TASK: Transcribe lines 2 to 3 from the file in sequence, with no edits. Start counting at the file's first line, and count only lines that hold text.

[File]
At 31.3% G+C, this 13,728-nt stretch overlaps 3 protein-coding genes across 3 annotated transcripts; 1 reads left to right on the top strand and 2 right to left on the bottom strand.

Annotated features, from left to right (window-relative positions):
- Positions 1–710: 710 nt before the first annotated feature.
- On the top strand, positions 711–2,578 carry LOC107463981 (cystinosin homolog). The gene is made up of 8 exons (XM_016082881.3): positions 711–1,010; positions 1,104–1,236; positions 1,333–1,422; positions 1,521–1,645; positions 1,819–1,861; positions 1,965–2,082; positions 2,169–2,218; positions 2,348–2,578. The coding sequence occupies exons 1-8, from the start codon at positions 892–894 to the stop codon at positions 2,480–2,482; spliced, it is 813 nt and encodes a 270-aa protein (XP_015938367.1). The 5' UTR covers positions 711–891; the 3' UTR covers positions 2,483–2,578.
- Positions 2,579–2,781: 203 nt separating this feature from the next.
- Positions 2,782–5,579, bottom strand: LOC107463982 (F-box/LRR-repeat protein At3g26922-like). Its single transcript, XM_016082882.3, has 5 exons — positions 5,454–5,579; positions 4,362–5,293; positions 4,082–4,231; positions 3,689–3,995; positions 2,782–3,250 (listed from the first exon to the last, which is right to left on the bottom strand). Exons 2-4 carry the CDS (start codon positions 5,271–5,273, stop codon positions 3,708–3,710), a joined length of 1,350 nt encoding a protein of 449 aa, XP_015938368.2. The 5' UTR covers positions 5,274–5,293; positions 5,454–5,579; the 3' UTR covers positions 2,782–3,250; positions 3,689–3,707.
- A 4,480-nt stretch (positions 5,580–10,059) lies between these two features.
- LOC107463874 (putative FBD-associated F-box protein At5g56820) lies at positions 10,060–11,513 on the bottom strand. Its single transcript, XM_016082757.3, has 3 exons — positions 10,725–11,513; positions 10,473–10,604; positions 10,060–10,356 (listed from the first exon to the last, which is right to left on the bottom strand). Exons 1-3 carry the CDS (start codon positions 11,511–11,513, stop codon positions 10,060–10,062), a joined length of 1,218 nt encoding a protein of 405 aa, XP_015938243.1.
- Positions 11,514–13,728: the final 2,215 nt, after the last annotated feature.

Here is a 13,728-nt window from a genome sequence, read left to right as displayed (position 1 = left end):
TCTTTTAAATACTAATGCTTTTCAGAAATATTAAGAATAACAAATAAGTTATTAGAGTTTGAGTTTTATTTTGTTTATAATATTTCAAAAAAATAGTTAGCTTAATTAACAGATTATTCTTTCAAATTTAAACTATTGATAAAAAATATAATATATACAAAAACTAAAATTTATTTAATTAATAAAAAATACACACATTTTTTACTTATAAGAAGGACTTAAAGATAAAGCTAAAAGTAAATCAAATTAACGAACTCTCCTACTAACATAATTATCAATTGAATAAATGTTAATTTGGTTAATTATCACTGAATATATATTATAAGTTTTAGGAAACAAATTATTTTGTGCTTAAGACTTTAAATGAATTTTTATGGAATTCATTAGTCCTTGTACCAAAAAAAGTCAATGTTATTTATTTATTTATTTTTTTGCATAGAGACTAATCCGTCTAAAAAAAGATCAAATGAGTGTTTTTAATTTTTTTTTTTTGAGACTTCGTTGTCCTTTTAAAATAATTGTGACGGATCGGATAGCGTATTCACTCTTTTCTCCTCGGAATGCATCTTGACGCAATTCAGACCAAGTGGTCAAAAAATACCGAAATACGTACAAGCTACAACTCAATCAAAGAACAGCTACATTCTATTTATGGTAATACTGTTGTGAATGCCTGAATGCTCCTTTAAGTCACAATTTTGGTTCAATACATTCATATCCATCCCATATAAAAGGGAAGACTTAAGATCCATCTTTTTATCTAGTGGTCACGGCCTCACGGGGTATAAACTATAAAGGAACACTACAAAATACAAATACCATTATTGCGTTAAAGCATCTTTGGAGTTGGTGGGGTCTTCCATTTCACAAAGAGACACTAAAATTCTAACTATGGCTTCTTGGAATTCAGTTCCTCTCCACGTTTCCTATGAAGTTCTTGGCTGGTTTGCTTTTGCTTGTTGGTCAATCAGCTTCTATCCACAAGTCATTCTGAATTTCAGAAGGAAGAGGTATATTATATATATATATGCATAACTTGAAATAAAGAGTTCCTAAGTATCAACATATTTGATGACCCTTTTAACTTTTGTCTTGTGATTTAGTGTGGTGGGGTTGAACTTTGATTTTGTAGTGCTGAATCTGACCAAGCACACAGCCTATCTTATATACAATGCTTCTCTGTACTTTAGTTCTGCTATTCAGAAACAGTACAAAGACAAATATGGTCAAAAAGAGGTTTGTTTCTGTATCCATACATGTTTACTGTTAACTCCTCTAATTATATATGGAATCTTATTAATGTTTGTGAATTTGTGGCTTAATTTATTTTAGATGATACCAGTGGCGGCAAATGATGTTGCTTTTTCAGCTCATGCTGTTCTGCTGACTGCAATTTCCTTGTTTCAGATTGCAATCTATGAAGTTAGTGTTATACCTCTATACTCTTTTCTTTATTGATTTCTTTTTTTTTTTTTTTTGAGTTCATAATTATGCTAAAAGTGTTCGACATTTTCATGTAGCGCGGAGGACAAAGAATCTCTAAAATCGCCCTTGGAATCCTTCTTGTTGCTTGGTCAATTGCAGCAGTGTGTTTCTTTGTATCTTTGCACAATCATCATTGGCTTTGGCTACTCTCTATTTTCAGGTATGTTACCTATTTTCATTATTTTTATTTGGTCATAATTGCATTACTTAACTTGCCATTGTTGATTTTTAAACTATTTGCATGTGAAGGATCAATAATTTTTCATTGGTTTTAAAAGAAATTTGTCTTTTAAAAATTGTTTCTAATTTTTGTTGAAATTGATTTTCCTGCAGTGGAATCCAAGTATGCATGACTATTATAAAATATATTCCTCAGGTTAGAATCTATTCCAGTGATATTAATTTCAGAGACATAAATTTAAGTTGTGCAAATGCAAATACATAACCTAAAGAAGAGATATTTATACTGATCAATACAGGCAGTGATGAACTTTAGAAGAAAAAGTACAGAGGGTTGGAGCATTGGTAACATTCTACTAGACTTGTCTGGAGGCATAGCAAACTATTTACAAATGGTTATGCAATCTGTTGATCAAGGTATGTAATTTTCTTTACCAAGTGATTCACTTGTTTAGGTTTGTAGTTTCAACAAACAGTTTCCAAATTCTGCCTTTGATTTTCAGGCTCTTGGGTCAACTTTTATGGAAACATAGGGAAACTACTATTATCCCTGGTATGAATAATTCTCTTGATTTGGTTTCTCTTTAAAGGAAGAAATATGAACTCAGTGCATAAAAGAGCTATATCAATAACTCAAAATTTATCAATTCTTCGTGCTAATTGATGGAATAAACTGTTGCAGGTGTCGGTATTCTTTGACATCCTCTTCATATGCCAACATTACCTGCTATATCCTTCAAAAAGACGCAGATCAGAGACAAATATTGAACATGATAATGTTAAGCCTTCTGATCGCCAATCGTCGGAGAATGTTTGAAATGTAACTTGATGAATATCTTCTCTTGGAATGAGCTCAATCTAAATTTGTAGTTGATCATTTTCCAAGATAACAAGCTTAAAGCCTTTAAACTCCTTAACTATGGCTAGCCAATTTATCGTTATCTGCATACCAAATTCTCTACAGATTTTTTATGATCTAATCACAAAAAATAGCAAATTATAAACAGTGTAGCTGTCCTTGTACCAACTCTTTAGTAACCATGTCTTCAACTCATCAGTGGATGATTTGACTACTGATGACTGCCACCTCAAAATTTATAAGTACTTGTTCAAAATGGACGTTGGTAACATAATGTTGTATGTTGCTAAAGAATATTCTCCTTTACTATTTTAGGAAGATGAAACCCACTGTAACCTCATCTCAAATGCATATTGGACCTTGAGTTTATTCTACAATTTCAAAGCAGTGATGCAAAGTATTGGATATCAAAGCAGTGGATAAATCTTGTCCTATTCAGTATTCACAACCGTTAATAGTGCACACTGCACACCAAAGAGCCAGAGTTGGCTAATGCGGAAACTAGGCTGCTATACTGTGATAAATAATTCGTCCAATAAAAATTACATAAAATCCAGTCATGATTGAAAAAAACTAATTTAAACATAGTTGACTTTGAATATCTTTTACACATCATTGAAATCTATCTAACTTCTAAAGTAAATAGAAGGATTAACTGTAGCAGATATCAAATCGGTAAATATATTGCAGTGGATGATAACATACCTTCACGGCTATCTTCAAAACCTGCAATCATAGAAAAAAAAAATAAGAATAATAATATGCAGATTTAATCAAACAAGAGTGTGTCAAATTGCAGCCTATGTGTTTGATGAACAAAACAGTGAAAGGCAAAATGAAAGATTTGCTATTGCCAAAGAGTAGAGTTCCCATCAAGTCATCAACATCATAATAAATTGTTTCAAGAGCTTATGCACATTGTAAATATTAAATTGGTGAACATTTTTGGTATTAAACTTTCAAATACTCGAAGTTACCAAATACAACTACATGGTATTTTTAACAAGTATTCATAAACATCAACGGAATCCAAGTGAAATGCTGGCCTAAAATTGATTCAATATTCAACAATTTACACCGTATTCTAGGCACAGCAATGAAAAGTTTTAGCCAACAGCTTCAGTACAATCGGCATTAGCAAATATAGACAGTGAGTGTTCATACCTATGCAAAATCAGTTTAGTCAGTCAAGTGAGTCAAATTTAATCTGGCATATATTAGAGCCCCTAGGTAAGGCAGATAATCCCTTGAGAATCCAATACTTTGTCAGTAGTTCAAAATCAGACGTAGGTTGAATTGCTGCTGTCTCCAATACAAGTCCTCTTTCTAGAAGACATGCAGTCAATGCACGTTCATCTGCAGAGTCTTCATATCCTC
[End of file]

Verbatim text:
Annotated features, from left to right (window-relative positions):
- Positions 1–710: 710 nt before the first annotated feature.